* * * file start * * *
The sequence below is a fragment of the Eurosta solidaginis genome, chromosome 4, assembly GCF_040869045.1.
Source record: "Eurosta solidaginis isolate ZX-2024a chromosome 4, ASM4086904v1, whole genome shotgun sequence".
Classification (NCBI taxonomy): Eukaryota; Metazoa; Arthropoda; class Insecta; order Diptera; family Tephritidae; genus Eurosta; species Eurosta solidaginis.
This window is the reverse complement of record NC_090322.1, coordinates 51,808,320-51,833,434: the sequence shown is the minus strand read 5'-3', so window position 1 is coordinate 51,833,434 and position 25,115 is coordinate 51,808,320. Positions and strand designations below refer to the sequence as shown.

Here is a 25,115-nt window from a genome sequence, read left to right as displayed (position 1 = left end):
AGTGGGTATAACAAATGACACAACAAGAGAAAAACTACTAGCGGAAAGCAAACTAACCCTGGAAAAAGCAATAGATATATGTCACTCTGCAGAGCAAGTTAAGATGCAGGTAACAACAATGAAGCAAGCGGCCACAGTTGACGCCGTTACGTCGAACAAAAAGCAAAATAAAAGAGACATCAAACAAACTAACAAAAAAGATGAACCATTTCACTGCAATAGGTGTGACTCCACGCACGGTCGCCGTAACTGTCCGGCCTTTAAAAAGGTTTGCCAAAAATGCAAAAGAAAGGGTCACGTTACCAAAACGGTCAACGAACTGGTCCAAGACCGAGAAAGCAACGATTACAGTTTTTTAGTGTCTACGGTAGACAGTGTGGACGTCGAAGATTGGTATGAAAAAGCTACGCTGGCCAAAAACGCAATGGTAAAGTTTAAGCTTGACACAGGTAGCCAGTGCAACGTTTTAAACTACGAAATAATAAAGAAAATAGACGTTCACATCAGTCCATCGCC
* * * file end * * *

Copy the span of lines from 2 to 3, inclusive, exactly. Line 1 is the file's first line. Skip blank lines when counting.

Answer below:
Source record: "Eurosta solidaginis isolate ZX-2024a chromosome 4, ASM4086904v1, whole genome shotgun sequence".
Classification (NCBI taxonomy): Eukaryota; Metazoa; Arthropoda; class Insecta; order Diptera; family Tephritidae; genus Eurosta; species Eurosta solidaginis.